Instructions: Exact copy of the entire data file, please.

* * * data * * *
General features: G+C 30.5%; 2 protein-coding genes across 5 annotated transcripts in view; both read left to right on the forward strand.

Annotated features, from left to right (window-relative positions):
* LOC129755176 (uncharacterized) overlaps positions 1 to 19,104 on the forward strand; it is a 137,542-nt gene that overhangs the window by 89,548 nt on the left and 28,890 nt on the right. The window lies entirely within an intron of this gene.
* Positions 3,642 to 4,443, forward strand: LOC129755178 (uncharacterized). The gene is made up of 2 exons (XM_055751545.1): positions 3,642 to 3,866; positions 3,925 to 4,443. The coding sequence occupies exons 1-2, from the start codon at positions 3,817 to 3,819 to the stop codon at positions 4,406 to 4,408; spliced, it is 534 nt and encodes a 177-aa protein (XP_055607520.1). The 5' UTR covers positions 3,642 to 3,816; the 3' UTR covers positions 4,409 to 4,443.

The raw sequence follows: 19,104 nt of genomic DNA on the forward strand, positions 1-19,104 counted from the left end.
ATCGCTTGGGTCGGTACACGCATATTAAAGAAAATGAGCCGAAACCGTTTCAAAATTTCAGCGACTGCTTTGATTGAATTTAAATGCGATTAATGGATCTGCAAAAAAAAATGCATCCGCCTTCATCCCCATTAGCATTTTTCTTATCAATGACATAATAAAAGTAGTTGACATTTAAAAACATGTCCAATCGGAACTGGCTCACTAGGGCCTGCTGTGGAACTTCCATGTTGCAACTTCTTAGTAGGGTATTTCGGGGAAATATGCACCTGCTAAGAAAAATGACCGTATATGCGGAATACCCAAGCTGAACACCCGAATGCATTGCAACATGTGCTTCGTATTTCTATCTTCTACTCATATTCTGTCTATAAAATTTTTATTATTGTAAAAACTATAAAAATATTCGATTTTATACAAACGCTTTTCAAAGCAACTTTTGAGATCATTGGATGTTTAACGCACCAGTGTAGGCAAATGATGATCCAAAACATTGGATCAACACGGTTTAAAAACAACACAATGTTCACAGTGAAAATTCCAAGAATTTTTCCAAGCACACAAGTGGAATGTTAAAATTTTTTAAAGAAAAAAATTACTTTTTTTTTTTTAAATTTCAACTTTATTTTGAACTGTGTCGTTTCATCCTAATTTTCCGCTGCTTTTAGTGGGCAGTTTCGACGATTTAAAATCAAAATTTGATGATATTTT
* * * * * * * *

General features: G+C 30.5%; 2 protein-coding genes across 5 annotated transcripts in view; both read left to right on the forward strand.

Annotated features, from left to right (window-relative positions):
* LOC129755176 (uncharacterized) overlaps positions 1 to 19,104 on the forward strand; it is a 137,542-nt gene that overhangs the window by 89,548 nt on the left and 28,890 nt on the right. The window lies entirely within an intron of this gene.
* Positions 3,642 to 4,443, forward strand: LOC129755178 (uncharacterized). The gene is made up of 2 exons (XM_055751545.1): positions 3,642 to 3,866; positions 3,925 to 4,443. The coding sequence occupies exons 1-2, from the start codon at positions 3,817 to 3,819 to the stop codon at positions 4,406 to 4,408; spliced, it is 534 nt and encodes a 177-aa protein (XP_055607520.1). The 5' UTR covers positions 3,642 to 3,816; the 3' UTR covers positions 4,409 to 4,443.

The raw sequence follows: 19,104 nt of genomic DNA on the forward strand, positions 1-19,104 counted from the left end.
ATCGCTTGGGTCGGTACACGCATATTAAAGAAAATGAGCCGAAACCGTTTCAAAATTTCAGCGACTGCTTTGATTGAATTTAAATGCGATTAATGGATCTGCAAAAAAAAATGCATCCGCCTTCATCCCCATTAGCATTTTTCTTATCAATGACATAATAAAAGTAGTTGACATTTAAAAACATGTCCAATCGGAACTGGCTCACTAGGGCCTGCTGTGGAACTTCCATGTTGCAACTTCTTAGTAGGGTATTTCGGGGAAATATGCACCTGCTAAGAAAAATGACCGTATATGCGGAATACCCAAGCTGAACACCCGAATGCATTGCAACATGTGCTTCGTATTTCTATCTTCTACTCATATTCTGTCTATAAAATTTTTATTATTGTAAAAACTATAAAAATATTCGATTTTATACAAACGCTTTTCAAAGCAACTTTTGAGATCATTGGATGTTTAACGCACCAGTGTAGGCAAATGATGATCCAAAACATTGGATCAACACGGTTTAAAAACAACACAATGTTCACAGTGAAAATTCCAAGAATTTTTCCAAGCACACAAGTGGAATGTTAAAATTTTTTAAAGAAAAAAATTACTTTTTTTTTTTTAAATTTCAACTTTATTTTGAACTGTGTCGTTTCATCCTAATTTTCCGCTGCTTTTAGTGGGCAGTTTCGACGATTTAAAATCAAAATTTGATGATATTTT